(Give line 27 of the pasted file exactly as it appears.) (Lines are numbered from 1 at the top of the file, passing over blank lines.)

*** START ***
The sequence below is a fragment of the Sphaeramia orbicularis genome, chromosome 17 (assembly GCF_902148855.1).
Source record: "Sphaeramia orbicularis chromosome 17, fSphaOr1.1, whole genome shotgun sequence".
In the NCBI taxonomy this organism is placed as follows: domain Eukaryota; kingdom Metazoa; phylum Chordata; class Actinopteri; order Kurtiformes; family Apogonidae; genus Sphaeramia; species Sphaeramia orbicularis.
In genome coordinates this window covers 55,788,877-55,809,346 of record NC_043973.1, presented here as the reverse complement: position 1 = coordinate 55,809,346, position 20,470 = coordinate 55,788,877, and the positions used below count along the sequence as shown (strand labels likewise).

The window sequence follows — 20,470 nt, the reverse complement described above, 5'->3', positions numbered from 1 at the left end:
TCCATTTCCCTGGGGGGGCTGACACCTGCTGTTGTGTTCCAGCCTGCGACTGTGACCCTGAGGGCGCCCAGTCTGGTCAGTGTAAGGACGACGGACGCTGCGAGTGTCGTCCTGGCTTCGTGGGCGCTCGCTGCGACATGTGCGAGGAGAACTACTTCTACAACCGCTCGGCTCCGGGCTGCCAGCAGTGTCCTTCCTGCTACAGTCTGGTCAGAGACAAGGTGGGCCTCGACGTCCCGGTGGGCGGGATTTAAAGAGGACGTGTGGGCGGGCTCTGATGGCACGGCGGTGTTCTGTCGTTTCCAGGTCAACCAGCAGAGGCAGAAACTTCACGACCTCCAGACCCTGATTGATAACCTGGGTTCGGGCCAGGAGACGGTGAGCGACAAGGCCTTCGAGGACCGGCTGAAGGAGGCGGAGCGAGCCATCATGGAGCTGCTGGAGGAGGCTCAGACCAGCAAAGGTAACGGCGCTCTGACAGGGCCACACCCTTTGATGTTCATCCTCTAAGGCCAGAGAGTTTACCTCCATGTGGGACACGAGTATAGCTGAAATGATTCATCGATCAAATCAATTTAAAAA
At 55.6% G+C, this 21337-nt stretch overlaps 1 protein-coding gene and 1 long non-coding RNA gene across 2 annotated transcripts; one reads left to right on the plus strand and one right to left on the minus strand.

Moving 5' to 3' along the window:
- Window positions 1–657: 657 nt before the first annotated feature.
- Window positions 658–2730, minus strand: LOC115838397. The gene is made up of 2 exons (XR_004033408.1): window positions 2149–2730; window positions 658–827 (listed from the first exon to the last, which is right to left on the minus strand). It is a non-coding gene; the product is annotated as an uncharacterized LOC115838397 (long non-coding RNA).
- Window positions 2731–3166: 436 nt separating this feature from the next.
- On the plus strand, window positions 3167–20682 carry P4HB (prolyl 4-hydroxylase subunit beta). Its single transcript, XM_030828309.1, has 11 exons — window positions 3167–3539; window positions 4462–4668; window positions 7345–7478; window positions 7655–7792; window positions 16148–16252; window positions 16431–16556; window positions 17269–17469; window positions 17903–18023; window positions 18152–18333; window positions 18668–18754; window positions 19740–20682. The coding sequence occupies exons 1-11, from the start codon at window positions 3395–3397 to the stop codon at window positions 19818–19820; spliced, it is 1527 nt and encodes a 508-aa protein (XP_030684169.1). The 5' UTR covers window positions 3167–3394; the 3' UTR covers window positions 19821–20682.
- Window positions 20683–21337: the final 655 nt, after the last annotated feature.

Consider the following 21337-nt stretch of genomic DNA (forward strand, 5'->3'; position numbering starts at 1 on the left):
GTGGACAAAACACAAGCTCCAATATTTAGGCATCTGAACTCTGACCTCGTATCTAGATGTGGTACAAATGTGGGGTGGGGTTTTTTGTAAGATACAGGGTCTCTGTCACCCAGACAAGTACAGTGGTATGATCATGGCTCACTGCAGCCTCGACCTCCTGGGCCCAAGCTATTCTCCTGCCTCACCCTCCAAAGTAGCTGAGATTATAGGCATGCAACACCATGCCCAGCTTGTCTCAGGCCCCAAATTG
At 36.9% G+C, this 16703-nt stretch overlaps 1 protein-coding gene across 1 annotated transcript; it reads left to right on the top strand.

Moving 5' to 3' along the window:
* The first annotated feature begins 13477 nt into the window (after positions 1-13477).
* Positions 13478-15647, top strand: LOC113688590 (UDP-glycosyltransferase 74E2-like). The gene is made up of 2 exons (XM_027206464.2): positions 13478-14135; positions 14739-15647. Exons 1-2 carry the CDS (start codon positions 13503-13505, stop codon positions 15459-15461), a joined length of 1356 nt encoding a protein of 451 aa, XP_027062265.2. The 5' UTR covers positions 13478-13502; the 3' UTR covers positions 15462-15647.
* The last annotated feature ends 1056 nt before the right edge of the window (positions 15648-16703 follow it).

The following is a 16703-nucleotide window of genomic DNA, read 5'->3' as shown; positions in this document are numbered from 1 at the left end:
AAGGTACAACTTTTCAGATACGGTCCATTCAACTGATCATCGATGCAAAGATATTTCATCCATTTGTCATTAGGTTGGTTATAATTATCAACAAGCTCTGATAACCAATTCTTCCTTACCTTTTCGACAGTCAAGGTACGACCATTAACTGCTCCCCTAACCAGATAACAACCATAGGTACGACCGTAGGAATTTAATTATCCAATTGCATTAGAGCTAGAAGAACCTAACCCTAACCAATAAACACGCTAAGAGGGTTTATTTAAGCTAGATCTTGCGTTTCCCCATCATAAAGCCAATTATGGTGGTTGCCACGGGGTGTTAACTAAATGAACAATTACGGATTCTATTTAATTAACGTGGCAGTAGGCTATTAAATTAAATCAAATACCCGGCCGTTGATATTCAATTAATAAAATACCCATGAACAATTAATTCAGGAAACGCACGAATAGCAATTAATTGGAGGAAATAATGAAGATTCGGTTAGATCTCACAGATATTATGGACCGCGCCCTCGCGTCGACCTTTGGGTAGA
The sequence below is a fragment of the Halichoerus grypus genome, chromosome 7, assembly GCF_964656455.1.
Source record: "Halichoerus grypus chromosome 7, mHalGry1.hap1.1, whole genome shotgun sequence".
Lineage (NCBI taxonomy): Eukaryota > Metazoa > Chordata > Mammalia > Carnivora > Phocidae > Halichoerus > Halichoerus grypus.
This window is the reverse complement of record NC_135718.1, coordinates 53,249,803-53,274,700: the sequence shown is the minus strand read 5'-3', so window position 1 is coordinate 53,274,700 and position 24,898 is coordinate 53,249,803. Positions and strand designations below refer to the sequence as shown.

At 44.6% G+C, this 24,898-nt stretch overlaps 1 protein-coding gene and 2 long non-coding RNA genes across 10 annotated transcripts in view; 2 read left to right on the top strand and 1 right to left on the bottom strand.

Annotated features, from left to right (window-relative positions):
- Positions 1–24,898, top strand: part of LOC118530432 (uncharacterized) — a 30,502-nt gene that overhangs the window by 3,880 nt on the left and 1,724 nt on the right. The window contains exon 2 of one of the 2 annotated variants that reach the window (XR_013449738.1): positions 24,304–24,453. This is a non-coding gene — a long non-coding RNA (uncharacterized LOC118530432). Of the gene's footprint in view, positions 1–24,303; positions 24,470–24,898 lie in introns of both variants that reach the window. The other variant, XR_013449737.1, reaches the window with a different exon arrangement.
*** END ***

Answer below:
At 44.6% G+C, this 24,898-nt stretch overlaps 1 protein-coding gene and 2 long non-coding RNA genes across 10 annotated transcripts in view; 2 read left to right on the top strand and 1 right to left on the bottom strand.